The Rescue of Denmark's Jews

Historical Background

The Tree in Honor of the Danish UndergroundThe Tree in Honor of the Danish Underground
The Plaque in Honor of the Danish UndergroundThe Plaque in Honor of the Danish Underground

The rescue of the Danish Jews in October 1943 is a unique story. In the first years of German occupation no anti-Jewish legislation was enacted and the situation of the Danish Jews did not change much. Nazi Germany wanted to encourage the cooperation of Denmark and knew that singling out the Danish Jews and persecuting them would result in wide opposition. However in the fall of 1943, following a sharp increase in strikes and sabotage against the occupation, the German policy changed and preparations were made to rid the country of its 7,800 Jews. News of the planned roundup was passed and the Jews were warned, moved to hiding places and to fishing ports, from where they were transported to Sweden. Researchers have shown that in an attempt to get rid of the Jews without causing too much opposition, the German Plenipotentiary to Denmark chose a compromise and therefore, even though the authorities were aware of the escape to Sweden, did not try to prevent it. In fact, German ships were told to return to harbor so as to facilitate the transfer. This however was not known to the Danes who chose to help the Jews and who acted under the belief that great danger was involved. The Danish underground joined the endeavor, and thanks to the proximity of Sweden 7,200 Jews and some 700 of their non-Jewish relatives were transported to safety in the course of three weeks in October 1943. In some cases Jews were caught by the local authorities; some did not want to leave; others had no means or connections enabling them to embark on the journey. A total of 482 Jews, mostly elderly and sick, were caught and deported to the camp of Theresienstadt.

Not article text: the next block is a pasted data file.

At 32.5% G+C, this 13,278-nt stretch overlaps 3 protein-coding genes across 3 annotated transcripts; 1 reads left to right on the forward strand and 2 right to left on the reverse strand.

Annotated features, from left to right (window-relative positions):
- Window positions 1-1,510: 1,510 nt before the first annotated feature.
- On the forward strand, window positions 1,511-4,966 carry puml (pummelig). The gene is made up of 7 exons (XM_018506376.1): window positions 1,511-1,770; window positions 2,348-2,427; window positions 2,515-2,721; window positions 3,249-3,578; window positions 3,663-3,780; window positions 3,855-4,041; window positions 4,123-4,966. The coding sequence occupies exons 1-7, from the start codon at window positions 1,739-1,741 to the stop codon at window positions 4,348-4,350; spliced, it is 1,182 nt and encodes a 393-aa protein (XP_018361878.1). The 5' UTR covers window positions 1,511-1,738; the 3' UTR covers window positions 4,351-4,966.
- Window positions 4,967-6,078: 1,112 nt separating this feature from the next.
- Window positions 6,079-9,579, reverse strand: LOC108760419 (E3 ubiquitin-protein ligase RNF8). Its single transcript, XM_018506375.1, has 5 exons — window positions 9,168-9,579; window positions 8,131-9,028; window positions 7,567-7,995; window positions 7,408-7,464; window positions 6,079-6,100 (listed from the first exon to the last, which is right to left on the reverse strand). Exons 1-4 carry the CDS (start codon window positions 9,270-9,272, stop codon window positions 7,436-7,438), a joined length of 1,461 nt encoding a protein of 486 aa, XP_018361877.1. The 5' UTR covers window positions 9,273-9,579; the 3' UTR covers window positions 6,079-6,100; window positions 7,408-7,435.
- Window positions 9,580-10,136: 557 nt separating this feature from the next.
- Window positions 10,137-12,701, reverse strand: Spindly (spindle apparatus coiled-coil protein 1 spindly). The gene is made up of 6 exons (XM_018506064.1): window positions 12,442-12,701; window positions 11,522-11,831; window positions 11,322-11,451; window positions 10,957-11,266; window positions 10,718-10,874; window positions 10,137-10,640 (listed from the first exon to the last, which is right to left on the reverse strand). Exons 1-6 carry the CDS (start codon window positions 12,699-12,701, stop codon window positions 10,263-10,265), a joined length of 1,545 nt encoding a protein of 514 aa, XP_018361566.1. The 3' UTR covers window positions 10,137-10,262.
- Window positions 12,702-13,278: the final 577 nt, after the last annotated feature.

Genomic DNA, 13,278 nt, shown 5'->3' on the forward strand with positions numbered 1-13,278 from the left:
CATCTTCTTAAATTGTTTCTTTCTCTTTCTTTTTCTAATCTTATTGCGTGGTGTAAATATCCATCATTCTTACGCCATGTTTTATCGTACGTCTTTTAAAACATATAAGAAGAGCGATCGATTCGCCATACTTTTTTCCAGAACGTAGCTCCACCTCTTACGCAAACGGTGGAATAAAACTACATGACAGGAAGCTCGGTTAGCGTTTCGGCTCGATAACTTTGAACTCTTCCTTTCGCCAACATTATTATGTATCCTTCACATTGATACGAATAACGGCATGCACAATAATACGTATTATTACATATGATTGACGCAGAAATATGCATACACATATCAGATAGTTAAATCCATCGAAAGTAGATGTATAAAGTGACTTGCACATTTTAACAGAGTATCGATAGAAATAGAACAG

The rescue operation by the Danish underground is exceptional because of the widespread agreement and resolve of many Danes from all walks of life – intellectuals, priests, policemen, doctors, blue-color workers – to save the Jews. While some Danes were pro-Nazi and even joined the Waffen SS and participated in war crimes, the underground members implemented the unique rescue. They viewed it as a national refutation of Nazi Germany and a reaffirmation of democratic and humanistic values. It should be noted that since the 1990’s historians have uncovered new perspectives of this operation. Danish scholars have shown that in many cases big sums of money were paid to the seamen who brought the Jews across to Sweden.

To pay tribute to this exceptional rescue operation and in the understanding that this was a joint effort, a tree was planted in the Avenue of the Righteous in honor of the Danish underground. The Underground did not receive the Righteous Among the Nations title, which is only awarded to individuals, not to groups, This was also in the spirit of the request expressed by the members of the Danish underground not to honor them as individuals. Nevertheless, several Danes, whose acts of rescue were exceptional, were awarded the title of Righteous Among the Nations title.